Community service for tens of thousands of genocidaires

At least 55,000 people convicted of taking part in the 1994 genocide in Rwanda are likely to be sentenced to community service instead of prison, an official with Rwanda's home-grown justice system, known as 'gacaca', said.

"They will contribute to building infrastructure in the country as well as reconciliation so that victims can eventually live next to them again," Emanuel Twagirumukiza, the executive secretary of the community service programme, known by the French acronym TIG (Travaux d’Intérêt Général), told IRIN on Wednesday at his office in the capital, Kigali.

The gacaca courts have investigated 700,000 suspects since they were established in 2001. The current final phase of trying to re-integrate the 'genocidaires' began on 11 September.

Community service includes digging stone quarries, building houses for the poor, tree planting and farming. Twagirumukiza said the sentence also required genocidaires to undergo civic and human-rights education and to learn Rwandan history.

"It is the first step in helping them acquire new skills to facilitate their social reintegration," he added.

A group of people performing community service 50 km south of Kigali at the village of Nteko said they were happy to be able to atone for their crimes.

"I was caught up in a mistake of history," said Augustine Bizimana, as he crushed stones to pave a road. He was sentenced to four years’ community service.

However, many genocide survivors consider such sentences as too lenient. "It is outrageous to punish their crimes by simply getting them to crush stones or build a house," said Sylvie Mutesi, whose parents and four brothers were killed in front of her by Hutu militias, known as the Interahamwe. She was raped and infected with HIV.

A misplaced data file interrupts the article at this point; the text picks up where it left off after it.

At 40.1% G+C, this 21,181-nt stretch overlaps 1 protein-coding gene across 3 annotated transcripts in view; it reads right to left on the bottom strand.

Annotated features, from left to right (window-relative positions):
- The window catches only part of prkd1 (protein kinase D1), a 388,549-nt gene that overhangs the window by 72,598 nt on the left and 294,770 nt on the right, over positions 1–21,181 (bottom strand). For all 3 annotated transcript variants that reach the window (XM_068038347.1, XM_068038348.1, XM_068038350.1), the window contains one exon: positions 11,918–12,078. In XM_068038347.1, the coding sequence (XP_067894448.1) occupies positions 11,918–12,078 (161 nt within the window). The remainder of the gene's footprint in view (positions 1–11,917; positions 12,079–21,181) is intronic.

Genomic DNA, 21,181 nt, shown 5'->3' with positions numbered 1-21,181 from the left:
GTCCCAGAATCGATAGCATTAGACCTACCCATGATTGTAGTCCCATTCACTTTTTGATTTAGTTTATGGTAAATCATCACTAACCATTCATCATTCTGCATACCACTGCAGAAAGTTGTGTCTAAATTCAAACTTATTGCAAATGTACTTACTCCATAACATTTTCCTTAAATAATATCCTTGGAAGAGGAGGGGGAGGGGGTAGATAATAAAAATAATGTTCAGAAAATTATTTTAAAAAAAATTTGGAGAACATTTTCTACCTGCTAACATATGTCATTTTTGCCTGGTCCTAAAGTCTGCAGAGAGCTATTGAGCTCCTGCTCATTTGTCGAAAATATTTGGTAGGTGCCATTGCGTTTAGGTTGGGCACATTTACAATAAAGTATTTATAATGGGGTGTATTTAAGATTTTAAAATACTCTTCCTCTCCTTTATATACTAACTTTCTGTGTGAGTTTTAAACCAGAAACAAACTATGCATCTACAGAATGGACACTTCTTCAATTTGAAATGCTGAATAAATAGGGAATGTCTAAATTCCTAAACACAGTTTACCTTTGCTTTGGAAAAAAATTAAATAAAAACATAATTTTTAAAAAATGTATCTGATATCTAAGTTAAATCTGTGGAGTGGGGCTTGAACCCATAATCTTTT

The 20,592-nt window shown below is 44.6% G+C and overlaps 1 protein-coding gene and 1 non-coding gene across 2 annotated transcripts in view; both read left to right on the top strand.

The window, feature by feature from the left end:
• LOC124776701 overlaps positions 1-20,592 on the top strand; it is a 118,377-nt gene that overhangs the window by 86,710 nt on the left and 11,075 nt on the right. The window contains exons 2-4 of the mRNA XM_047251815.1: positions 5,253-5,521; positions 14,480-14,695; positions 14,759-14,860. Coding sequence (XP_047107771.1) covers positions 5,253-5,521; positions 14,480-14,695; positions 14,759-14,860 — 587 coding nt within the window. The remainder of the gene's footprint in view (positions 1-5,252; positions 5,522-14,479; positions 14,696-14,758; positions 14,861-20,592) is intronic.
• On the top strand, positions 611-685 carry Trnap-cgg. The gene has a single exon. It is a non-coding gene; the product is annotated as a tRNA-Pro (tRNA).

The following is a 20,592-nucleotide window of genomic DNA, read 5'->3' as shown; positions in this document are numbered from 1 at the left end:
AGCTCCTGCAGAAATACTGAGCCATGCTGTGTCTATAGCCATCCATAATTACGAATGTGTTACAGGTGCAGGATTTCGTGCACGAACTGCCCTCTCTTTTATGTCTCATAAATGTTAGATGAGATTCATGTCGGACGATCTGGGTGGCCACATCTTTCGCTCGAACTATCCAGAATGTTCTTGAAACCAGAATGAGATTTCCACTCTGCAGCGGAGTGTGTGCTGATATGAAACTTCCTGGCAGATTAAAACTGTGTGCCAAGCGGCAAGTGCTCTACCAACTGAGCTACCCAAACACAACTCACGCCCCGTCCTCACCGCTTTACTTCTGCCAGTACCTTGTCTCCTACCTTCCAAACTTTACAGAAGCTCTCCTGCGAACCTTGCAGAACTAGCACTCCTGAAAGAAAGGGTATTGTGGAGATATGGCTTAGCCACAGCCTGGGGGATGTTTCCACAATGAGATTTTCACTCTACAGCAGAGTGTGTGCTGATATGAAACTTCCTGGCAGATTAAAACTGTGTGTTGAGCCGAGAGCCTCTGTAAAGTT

According to Rwandan government figures, 937,000 Tutsis and politically moderate Hutus were killed during the 100-day-long genocide.

"It would be less insulting for us if they were just granted their freedom," she said.

The Rwandan justice system is handing down steep prison sentences for genocidaires found guilty of having incited or led the massacre. Twagirumukiza said: "We are trying to take a balanced approach."

"With our country's macabre past, we have to recognise that some of those who committed atrocities did so because they were pushed into it by their superiors. Some have confessed and have even given us vital evidence," he added.

In January 2001, the government began releasing thousands of suspected genocidaires, who acknowledged their crimes and agreed to testify before the gacaca courts.

Another consideration is the huge prison population in Rwanda, which Twagirumukiza said cost the country almost 4.6 billion Rwandan francs (US $8.7 million) a year.

"Community service is a better alternative," he said.